Thanks for your support. When you make your gift via our app or on the website, please put “Angel Match” in the Comments box. Or better yet, call 800-556-51-78

The number of composers represented on our playlists every day is quite remarkable. We program over 100 pieces of music every day. Some are short pieces, especially during Rise and Shine and Allegro. Others are long works, such as you hear during Classical Cafe, As You Like It, and Concert Hall. But notice that we don’t play only Beethoven or Brahms or Bach. Neither do we play only Baroque music or Romantic music. They say that variety is the spice of life. And so it is with our programming.

Thank you for supporting us during our Spring Fund Drive. If you haven’t sent in your donation, please do so here online or call us anytime. 800-556-51-78.

On March 31 we observe the birthday of Austrian composer Franz Josef Haydn (1732-1809). ClassicFM states it succinctly: “Franz Joseph Haydn (1732-1809) was an Austrian composer, one of the most prolific and prominent composers of the Classical period. Haydn wrote 107 symphonies in total, as well as 83 string quartets, 45 piano trios, 62 piano sonatas, 14 masses, and 26 operas, amongst countless other scores.”

Photo: Portrait by Ludwig Guttenbrunn, Public Domain, Wikimedia Commons; Postage stamp issued by Hungary in 1959, commemorating the 150th anniversary of the death of Franz Joseph Haydn

Thursday, March 30, 2023
Day 7 of Spring Membership Drive 2023

Perhaps you’re new to the area and have just discovered WCPE. Welcome! We are a public radio station and we rely on listener contributions for most of our funding. If you like what you hear, then please become a sustaining member. A contribution of 10 dollars per month combined with contributions from other members will go a long way to paying for many hours of Great Classical Music.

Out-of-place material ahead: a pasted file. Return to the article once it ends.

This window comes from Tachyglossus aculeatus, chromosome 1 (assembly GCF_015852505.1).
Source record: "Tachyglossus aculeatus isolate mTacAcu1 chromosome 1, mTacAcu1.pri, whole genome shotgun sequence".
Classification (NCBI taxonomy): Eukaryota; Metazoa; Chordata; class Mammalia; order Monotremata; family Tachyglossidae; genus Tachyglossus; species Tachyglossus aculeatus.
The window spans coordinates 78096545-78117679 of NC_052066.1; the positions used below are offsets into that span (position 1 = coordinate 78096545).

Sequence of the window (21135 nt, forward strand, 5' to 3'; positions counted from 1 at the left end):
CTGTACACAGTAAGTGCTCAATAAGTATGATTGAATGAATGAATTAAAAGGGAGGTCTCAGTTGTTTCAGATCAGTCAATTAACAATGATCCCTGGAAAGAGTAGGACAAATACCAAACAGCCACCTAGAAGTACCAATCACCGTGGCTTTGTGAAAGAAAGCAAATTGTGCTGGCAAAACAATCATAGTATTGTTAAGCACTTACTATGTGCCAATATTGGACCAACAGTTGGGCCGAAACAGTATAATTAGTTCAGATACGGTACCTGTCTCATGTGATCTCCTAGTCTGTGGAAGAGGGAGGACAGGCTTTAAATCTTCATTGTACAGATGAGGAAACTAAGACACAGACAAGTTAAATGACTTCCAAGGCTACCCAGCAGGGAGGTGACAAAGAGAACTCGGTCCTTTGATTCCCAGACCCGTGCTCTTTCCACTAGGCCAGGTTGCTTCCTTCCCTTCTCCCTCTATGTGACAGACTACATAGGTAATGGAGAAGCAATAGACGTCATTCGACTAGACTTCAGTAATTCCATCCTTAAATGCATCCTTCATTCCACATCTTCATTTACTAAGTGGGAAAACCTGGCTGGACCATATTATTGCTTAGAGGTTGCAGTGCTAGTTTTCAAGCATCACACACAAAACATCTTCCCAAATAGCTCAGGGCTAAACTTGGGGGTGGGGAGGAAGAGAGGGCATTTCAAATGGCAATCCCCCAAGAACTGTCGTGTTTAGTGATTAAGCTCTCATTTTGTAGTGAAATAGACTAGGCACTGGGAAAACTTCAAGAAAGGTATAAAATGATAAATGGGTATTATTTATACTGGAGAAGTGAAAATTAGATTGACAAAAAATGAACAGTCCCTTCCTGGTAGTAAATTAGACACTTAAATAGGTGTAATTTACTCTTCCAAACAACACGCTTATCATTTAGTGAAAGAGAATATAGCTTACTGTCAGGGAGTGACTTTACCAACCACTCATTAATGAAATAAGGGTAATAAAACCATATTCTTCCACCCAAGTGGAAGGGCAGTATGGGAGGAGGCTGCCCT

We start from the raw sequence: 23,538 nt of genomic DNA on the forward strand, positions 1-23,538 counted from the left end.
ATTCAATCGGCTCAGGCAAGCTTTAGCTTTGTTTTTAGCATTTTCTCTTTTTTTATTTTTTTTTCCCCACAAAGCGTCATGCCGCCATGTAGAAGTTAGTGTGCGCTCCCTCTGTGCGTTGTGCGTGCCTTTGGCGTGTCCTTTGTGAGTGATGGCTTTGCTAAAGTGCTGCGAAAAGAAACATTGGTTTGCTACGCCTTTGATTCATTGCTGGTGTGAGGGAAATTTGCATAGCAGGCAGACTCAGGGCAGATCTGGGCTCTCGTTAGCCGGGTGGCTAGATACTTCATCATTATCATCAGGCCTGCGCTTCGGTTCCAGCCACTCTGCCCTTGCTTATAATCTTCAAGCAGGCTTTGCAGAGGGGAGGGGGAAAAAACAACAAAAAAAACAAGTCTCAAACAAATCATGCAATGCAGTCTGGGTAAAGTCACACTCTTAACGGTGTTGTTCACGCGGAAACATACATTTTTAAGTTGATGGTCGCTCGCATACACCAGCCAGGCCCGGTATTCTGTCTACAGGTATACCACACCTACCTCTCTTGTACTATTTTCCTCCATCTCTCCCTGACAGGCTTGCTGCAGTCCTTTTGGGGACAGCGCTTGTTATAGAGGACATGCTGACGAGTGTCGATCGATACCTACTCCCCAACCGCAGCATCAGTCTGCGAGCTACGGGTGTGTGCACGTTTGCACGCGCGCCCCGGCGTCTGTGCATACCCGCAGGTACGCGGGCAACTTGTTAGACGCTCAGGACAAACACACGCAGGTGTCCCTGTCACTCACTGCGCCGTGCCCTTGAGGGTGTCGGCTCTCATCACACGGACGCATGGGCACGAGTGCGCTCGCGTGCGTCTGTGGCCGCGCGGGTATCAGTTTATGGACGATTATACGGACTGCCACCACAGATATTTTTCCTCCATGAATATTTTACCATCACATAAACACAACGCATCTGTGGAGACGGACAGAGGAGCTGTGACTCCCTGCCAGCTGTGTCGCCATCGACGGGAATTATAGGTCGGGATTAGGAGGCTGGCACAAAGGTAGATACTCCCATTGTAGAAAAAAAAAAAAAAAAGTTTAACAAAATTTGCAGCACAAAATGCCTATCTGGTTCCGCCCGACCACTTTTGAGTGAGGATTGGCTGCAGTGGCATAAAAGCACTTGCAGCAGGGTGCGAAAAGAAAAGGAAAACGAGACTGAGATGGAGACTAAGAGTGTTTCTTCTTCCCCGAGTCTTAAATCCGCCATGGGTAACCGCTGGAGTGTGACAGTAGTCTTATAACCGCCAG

While you’re listening to the beautiful music, click the Donate link on our app or website, or, better yet, call us at 800-556-51-78.

On March 30 we observe the birthdays of Austrian cantor and composer Salomon Sulzer (1804-1890) and Russian composer Sergei Vasilenko (1872-1956).

Salomon Sulzer is perhaps best known for arranging traditional Hebrew chants with modern harmonies. A Professor at the Moscow Conservatory, Sergei Nikiforovich Vasilenko taught Aram Katchaturian among others.

Photos: Salomon Sulzer, Unknown Author, Public Domain U.S., Wikimedia Commons; Sergei Vasilenko, Author Unknown, Toccata Classics

Wednesday, March 29, 2023
Day 6 of Spring Membership Drive

When you become a new member of The Classical Station you’re working with others towards a common goal…and that is to keep classical music on the radio AND around the world online at A gift of $10 a month will not only bring you hours of enjoyment but will also ensure that classical music remains on the radio and is available to everyone. All for just $10 a month. Click a gift to us on our app, on our website, or call 800-556-51-78 anytime. Thank you for your support.

As you can see from the numbers on the left, we’re short $60,000 at the end of Day 5 of our Spring Membership Drive. Our target was $250,00 by the close of business yesterday. Please spread the word about this unique classical music service that you enjoy so much. Your recommendation is very powerful!

On March 29 we observe the birthdays of English composer Sir William Walton (1902-1983) and English organist E. Power Biggs (1906-1977).

Sir William Walton was one of the most important 20th-century British composers.  English-born E. Power Biggs was a prominent concert organist who was very active in the middle of the 20th-century.

Photos: Sir William Walton, Unknown Author, The Walton Trust; E. Power Biggs, GiovanniScuola, CC BY-SA 3.0, Wikimedia Commons

Tuesday, March 28, 2023
Day 5 of Spring Membership Drive